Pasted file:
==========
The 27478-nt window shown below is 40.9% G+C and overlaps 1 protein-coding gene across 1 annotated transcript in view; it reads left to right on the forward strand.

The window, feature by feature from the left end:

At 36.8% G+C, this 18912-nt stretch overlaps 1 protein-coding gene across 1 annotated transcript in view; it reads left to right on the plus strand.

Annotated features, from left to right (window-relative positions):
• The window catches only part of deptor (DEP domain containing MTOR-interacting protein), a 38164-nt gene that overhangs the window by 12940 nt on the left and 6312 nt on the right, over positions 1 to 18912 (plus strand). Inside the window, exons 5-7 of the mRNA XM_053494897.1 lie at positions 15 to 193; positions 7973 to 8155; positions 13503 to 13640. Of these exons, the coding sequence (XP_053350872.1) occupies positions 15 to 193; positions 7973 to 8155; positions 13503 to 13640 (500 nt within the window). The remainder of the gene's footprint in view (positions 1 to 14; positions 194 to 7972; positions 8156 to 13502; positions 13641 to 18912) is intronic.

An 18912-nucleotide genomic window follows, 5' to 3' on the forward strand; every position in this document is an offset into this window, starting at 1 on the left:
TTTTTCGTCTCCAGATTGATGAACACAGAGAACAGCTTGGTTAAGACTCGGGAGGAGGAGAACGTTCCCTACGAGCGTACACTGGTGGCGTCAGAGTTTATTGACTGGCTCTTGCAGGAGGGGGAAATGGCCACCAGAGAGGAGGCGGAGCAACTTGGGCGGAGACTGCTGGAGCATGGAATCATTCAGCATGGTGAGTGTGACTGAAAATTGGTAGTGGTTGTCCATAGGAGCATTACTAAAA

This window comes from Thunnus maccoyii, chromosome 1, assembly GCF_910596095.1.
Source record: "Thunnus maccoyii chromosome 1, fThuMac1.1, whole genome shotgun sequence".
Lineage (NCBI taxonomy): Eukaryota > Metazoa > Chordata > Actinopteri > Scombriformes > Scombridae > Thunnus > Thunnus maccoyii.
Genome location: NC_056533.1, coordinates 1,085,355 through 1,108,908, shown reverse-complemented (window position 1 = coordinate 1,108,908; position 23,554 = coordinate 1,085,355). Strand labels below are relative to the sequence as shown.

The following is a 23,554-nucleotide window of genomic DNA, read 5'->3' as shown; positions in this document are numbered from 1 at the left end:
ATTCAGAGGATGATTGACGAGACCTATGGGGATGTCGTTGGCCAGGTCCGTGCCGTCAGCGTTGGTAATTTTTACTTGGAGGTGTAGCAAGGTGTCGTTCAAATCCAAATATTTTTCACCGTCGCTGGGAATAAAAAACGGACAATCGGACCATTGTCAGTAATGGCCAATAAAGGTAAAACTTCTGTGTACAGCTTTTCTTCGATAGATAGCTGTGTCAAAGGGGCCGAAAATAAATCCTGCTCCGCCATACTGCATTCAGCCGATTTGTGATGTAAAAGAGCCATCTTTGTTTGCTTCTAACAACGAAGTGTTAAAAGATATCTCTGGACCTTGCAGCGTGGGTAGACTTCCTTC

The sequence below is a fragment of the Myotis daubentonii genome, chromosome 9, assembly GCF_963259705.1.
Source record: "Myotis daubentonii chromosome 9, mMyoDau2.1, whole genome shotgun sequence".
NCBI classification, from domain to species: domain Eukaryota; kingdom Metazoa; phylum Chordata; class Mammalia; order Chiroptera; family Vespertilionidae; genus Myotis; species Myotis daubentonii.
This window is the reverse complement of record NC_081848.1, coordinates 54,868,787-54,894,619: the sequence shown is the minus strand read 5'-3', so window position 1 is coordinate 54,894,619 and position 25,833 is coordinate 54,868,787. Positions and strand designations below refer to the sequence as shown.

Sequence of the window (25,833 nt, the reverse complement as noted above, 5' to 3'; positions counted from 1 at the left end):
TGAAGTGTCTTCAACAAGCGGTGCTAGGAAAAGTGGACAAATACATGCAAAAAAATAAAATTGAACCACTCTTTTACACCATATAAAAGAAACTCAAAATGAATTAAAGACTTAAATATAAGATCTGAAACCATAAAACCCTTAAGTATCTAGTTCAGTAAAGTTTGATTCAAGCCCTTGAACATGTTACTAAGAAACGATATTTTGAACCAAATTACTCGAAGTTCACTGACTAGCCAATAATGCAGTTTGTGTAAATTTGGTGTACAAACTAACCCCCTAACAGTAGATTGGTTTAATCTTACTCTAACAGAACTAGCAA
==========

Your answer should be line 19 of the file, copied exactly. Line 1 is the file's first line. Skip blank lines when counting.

TGAAGTGTCTTCAACAAGCGGTGCTAGGAAAAGTGGACAAATACATGCAAAAAAATAAAATTGAACCACTCTTTTACACCATATAAAAGAAACTCAAAATGAATTAAAGACTTAAATATAAGATCTGAAACCATAAAACCCTTAAGTATCTAGTTCAGTAAAGTTTGATTCAAGCCCTTGAACATGTTACTAAGAAACGATATTTTGAACCAAATTACTCGAAGTTCACTGACTAGCCAATAATGCAGTTTGTGTAAATTTGGTGTACAAACTAACCCCCTAACAGTAGATTGGTTTAATCTTACTCTAACAGAACTAGCAA